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Old September 17, 2010, 06:54 PM   #4
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This is part of why I'd like to get my hands on the ad that was posted on the back cover of the magazine, they had all of the rundown on what the initials were on the presentation, my memory is faulty. When I had the pistol in my hands we were clueless as to who gave it to who. Please don't beat me up on the recall of what the initials were. It may have been one of the top three to Hitler or Hitler to one of the next two under him. One of the sets of initials was a historically important top echelon Nazi.

I was 19 when I had the gun in my possession, and somewhere around 27 when the ad ran. That actually puts the magazine sale ad at about 78 to 82 or 83.

I just thought perhaps someone would have an idea of how to figure out how to track that ad which would then do a pretty good job of verifying the pistol and it's description. I have hated through the years trying to describe it and not being sure of things like the exact initials as it's such an important part of the gun.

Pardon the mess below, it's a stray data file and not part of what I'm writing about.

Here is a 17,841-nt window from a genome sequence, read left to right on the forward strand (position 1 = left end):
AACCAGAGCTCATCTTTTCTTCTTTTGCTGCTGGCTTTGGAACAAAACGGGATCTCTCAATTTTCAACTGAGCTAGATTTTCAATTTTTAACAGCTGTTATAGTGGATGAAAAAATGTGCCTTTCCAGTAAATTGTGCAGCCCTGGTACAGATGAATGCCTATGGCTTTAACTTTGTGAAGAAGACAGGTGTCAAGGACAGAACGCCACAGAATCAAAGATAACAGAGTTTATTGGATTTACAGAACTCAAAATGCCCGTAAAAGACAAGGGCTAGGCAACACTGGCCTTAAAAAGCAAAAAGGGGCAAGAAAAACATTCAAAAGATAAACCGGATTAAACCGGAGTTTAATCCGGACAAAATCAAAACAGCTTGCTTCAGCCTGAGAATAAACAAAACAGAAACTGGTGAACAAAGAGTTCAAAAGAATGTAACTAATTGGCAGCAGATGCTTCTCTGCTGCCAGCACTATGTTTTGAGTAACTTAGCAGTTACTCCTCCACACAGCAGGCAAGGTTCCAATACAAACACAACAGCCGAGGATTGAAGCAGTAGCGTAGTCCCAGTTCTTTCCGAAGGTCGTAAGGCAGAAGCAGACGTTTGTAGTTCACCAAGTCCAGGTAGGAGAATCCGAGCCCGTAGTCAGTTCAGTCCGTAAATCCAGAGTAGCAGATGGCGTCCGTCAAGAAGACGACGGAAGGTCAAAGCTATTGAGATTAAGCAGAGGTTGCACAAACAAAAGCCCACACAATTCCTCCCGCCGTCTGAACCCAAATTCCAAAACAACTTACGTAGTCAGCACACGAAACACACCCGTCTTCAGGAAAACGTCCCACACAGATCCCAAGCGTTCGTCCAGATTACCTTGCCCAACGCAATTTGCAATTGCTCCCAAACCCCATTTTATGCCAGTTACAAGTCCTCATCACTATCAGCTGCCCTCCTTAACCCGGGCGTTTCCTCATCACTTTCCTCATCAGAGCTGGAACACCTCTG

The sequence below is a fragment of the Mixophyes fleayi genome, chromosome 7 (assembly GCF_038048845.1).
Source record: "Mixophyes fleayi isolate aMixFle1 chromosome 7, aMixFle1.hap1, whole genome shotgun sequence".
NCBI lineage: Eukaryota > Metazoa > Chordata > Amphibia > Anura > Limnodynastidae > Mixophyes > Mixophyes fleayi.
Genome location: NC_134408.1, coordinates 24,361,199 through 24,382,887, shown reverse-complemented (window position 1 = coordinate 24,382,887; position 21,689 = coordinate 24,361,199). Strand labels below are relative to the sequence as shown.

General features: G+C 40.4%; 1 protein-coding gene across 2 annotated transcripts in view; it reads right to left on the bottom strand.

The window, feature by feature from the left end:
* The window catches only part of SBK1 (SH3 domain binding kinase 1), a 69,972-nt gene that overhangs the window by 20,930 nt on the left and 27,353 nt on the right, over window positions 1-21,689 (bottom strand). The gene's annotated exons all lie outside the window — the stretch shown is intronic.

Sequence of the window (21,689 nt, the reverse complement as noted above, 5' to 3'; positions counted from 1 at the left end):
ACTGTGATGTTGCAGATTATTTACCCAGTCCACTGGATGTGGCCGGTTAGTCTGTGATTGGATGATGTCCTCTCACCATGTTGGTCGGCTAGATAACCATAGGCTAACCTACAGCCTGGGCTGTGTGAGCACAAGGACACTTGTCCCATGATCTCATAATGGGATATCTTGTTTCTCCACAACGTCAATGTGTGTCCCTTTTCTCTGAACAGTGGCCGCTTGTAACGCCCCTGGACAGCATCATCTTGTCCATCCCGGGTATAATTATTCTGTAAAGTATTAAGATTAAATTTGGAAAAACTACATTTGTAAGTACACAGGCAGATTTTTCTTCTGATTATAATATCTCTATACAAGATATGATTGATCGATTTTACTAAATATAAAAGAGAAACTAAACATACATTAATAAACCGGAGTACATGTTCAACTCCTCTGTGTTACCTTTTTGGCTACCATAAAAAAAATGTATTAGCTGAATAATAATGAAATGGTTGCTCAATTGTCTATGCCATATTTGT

Somewhere someone is going to remember that picture or have seen the gun itself featured somewhere.

On the site there are some avid collectors that have some stunningly beautiful Krieger (I think) models. I thought perhaps someone over there had seen it. The consensus there with some was that the provenance could easily be jeopardized by my allegations that it was brought home by a soldier if it were sold under different premises by Christie's. It had occurred to me that Germany would potentially make a claim on something like that. It obviously was stolen at some point during an occupation and anything of such historical value could and would be questionable.

Someday I'll track down either the ad or another reference to this particular gun.

Oh, I just thought of something, it may have been a presentation from Luger the manufacturer to one of Hitler's 2nd or 3rd in command. It seemed to me it was a Luger commissioned gift though. It may have been person to person done by Luger as well.